The prostitute, a 20-year-old single mother, agreed to $150 for an hour of oral and vaginal sex on Sept. 20, according to assistant district attorney Rich DeSipio. The arrangements were made through her posting on Craigslist.

She met the defendant, Dominique Gindraw, 19, at what she thought was his house, but which turned out to be an abandoned property in North Philadelphia.

He asked if she'd have sex with his friend, too, and she agreed for another $100.

The friend showed up without money, the gun was pulled and more men arrived.

Got that? Because she agreed to have sex with Gindraw and his friend for a set price, and because that price wasn't paid and Gindraw drew a gun and forced the complainant to have sex with not only him and his friend, but also with two other guys, that's not rape, that's robbery. Because it's the same as stealing your neighbor's cable.

This alone isn't enough to get a sense of the enormity of this judge's scorn for the victim--Deni also declared that this case "minimizes true rape cases and demeans women who are really raped." Truly horrific.

[Edit] A small update here.

Although it's understandable that you can't understand atheists, what with all the foam frothing out of our mouths

Sometimes, anger is the only rational response.

Sunday, October 14, 2007

Soon as it's done once, suddenly it's everywhere

I wasn't aware of this:
Remember how white students at Jena High placed nooses in a tree last year to communicate antipathy toward their African-American classmates? Now it's happening all over.

A noose is left for a black workman at a construction site in the Chicago area. In Queens, a woman brandishes a noose to threaten her black neighbors. A noose is left on the door of a black professor at Columbia University. And that's just last week. Go back a little further and you have similar incidents at the University of Maryland in College Park, at a police department on Long Island, on a Coast Guard cutter, in a bus maintenance garage in Pittsburgh.

Mark Potok, the director of the Intelligence Project of the Southern Poverty Law Center told USA Today, "For a dozen incidents to come to the public's attention is a lot. I don't generally see noose incidents in a typical month. We might hear about a handful in a year."

Huh. That's pretty horrible.

Saturday, October 13, 2007

"Yes, it's the Apocalypse all right. I always thought I'd have a hand in it."

Or so says Glenn Beck.
BECK: Let me ask you one of the most -- you were on, I don't know, four or five days ago on the show for a quick segment, and you had mentioned that America's not in the Bible in the End Days.


BECK: It doesn't play a significant role. E-mail went crazy on this. Why is America not in the Bible? Then it can't be the End Times. How could we possibly not play a role in the End Days?

A fair question, really. I certainly can't foresee the world coming to an end without America doing its share.

Via Atrios via LG&M.

"This issue should be left to the branch of government least likely to let it go through!"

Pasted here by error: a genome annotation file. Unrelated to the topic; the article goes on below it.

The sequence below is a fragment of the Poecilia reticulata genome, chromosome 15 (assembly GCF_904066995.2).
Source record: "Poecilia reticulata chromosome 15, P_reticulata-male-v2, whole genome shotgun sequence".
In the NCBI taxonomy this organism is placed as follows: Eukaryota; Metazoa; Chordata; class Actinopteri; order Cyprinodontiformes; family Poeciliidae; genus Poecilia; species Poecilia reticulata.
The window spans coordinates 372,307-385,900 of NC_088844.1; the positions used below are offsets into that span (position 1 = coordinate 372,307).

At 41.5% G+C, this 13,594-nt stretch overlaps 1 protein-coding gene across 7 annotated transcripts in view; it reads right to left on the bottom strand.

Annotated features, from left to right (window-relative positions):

After all the right-wing talking points about how gay marriage should be left to the legislature and not decided by "judicial activists" (read: judges whose rulings we don't like), I'm amused by Schwarzenegger's take. Well, amused and infuriated. California's legislature passed a bill that would legalize gay marriage, so naturally he'd be all over that, wouldn't he?

Well, yeah. But not in the right way:
Gov. Arnold Schwarzenegger vetoed another gay marriage bill Friday, saying voters and the state Supreme Court, not lawmakers, should decide the issue.

'Cause Republicans have always placed their trust in the impartial courts to decide on gay marriage, right?
Schwarzenegger said in his veto message that Californians "should not be discriminated against based upon their sexual orientation." He said he supports state laws that give domestic partners many of the rights and responsibilities of marriage.

Geoff Kors, executive director of Equality California, a gay rights group, said the veto was "hypocrisy at its worst."

"We find it shocking for the governor to say he opposes discrimination based on sexual orientation and then veto a bill that would have ended discrimination based on sexual orientation," Kors said.

What he said.

Friday, October 12, 2007

Suffer the children

Nothing says you're "pro-family" like keeping children in an orphanage rather than letting them get adopted by fit parents:
Socially conservative groups behind Tennessee's constitutional amendment banning same-sex marriage are looking at launching a new push to bar gays and lesbians from adopting children.

The move follows a legal opinion issued Thursday by Attorney General Bob Cooper that there is nothing in the Tennessee constitution or in state law to prevent same-sex couples from becoming adoptive parents.


Cooper in his legal opinion said that under current state law anyone 18 years of age or older may adopt, assuming the adoption is found to be in the best interest of the child."

"There is no prohibition in Tennessee statutes against adoption by a same sex couple,"he said.

He also noted that before a judge grants an adoption there must be a finding that the adoptive parents "are fit persons to have the care and custody of the child."